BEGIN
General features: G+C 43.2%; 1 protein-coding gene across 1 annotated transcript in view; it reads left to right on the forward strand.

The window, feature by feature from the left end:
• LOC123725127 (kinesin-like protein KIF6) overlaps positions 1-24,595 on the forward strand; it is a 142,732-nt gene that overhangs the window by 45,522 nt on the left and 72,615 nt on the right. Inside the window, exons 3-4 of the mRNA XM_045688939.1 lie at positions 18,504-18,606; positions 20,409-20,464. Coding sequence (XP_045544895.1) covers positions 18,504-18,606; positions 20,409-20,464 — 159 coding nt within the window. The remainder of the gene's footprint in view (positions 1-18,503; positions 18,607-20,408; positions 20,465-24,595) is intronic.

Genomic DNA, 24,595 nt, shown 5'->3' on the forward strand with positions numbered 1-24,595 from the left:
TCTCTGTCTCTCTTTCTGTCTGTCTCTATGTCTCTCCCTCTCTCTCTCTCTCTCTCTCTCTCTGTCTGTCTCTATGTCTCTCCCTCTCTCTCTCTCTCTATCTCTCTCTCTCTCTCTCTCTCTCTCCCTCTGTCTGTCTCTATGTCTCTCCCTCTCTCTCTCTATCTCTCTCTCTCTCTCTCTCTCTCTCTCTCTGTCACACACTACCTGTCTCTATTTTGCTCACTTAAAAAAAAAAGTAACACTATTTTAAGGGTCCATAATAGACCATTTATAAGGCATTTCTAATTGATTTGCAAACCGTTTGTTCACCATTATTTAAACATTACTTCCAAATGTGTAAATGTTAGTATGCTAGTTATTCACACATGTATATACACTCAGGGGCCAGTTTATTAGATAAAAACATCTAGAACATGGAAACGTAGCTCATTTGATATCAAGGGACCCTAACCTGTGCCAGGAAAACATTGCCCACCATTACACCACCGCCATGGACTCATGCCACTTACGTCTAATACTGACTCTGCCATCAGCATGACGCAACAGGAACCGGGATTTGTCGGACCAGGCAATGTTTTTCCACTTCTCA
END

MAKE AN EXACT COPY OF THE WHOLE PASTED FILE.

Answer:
General features: G+C 43.2%; 1 protein-coding gene across 1 annotated transcript in view; it reads left to right on the forward strand.

The window, feature by feature from the left end:
• LOC123725127 (kinesin-like protein KIF6) overlaps positions 1-24,595 on the forward strand; it is a 142,732-nt gene that overhangs the window by 45,522 nt on the left and 72,615 nt on the right. Inside the window, exons 3-4 of the mRNA XM_045688939.1 lie at positions 18,504-18,606; positions 20,409-20,464. Coding sequence (XP_045544895.1) covers positions 18,504-18,606; positions 20,409-20,464 — 159 coding nt within the window. The remainder of the gene's footprint in view (positions 1-18,503; positions 18,607-20,408; positions 20,465-24,595) is intronic.

Genomic DNA, 24,595 nt, shown 5'->3' on the forward strand with positions numbered 1-24,595 from the left:
TCTCTGTCTCTCTTTCTGTCTGTCTCTATGTCTCTCCCTCTCTCTCTCTCTCTCTCTCTCTCTGTCTGTCTCTATGTCTCTCCCTCTCTCTCTCTCTCTATCTCTCTCTCTCTCTCTCTCTCTCTCCCTCTGTCTGTCTCTATGTCTCTCCCTCTCTCTCTCTATCTCTCTCTCTCTCTCTCTCTCTCTCTCTCTGTCACACACTACCTGTCTCTATTTTGCTCACTTAAAAAAAAAAGTAACACTATTTTAAGGGTCCATAATAGACCATTTATAAGGCATTTCTAATTGATTTGCAAACCGTTTGTTCACCATTATTTAAACATTACTTCCAAATGTGTAAATGTTAGTATGCTAGTTATTCACACATGTATATACACTCAGGGGCCAGTTTATTAGATAAAAACATCTAGAACATGGAAACGTAGCTCATTTGATATCAAGGGACCCTAACCTGTGCCAGGAAAACATTGCCCACCATTACACCACCGCCATGGACTCATGCCACTTACGTCTAATACTGACTCTGCCATCAGCATGACGCAACAGGAACCGGGATTTGTCGGACCAGGCAATGTTTTTCCACTTCTCA